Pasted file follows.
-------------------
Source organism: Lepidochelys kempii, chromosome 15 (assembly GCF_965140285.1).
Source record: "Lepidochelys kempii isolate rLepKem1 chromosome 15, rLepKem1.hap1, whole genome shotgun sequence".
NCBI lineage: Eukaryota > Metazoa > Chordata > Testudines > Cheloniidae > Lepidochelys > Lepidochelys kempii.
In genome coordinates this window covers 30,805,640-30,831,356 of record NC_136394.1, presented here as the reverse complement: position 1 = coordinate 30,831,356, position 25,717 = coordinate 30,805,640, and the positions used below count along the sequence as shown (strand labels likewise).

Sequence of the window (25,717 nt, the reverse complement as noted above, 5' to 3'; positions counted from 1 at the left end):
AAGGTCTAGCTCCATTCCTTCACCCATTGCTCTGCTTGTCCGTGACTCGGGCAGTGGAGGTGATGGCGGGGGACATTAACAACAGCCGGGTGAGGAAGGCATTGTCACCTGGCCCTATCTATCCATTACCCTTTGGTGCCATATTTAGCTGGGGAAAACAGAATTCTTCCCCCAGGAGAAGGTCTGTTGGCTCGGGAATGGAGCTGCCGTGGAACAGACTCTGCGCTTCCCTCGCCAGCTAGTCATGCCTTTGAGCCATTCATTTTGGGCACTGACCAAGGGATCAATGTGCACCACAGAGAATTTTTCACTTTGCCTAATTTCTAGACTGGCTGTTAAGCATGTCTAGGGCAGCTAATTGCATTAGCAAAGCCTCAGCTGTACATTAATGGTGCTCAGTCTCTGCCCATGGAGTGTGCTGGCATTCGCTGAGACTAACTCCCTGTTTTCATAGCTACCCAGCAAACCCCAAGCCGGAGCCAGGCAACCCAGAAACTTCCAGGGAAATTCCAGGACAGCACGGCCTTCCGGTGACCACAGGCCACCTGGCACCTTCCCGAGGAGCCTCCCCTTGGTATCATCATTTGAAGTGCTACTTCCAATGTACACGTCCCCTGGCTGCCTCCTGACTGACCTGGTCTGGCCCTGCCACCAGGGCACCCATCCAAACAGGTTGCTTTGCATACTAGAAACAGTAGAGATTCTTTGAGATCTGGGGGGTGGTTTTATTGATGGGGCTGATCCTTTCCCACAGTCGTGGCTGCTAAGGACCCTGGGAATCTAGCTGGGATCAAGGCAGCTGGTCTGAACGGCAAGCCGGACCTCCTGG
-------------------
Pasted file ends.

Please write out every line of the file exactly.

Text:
Source organism: Lepidochelys kempii, chromosome 15 (assembly GCF_965140285.1).
Source record: "Lepidochelys kempii isolate rLepKem1 chromosome 15, rLepKem1.hap1, whole genome shotgun sequence".
NCBI lineage: Eukaryota > Metazoa > Chordata > Testudines > Cheloniidae > Lepidochelys > Lepidochelys kempii.
In genome coordinates this window covers 30,805,640-30,831,356 of record NC_136394.1, presented here as the reverse complement: position 1 = coordinate 30,831,356, position 25,717 = coordinate 30,805,640, and the positions used below count along the sequence as shown (strand labels likewise).

Sequence of the window (25,717 nt, the reverse complement as noted above, 5' to 3'; positions counted from 1 at the left end):
AAGGTCTAGCTCCATTCCTTCACCCATTGCTCTGCTTGTCCGTGACTCGGGCAGTGGAGGTGATGGCGGGGGACATTAACAACAGCCGGGTGAGGAAGGCATTGTCACCTGGCCCTATCTATCCATTACCCTTTGGTGCCATATTTAGCTGGGGAAAACAGAATTCTTCCCCCAGGAGAAGGTCTGTTGGCTCGGGAATGGAGCTGCCGTGGAACAGACTCTGCGCTTCCCTCGCCAGCTAGTCATGCCTTTGAGCCATTCATTTTGGGCACTGACCAAGGGATCAATGTGCACCACAGAGAATTTTTCACTTTGCCTAATTTCTAGACTGGCTGTTAAGCATGTCTAGGGCAGCTAATTGCATTAGCAAAGCCTCAGCTGTACATTAATGGTGCTCAGTCTCTGCCCATGGAGTGTGCTGGCATTCGCTGAGACTAACTCCCTGTTTTCATAGCTACCCAGCAAACCCCAAGCCGGAGCCAGGCAACCCAGAAACTTCCAGGGAAATTCCAGGACAGCACGGCCTTCCGGTGACCACAGGCCACCTGGCACCTTCCCGAGGAGCCTCCCCTTGGTATCATCATTTGAAGTGCTACTTCCAATGTACACGTCCCCTGGCTGCCTCCTGACTGACCTGGTCTGGCCCTGCCACCAGGGCACCCATCCAAACAGGTTGCTTTGCATACTAGAAACAGTAGAGATTCTTTGAGATCTGGGGGGTGGTTTTATTGATGGGGCTGATCCTTTCCCACAGTCGTGGCTGCTAAGGACCCTGGGAATCTAGCTGGGATCAAGGCAGCTGGTCTGAACGGCAAGCCGGACCTCCTGG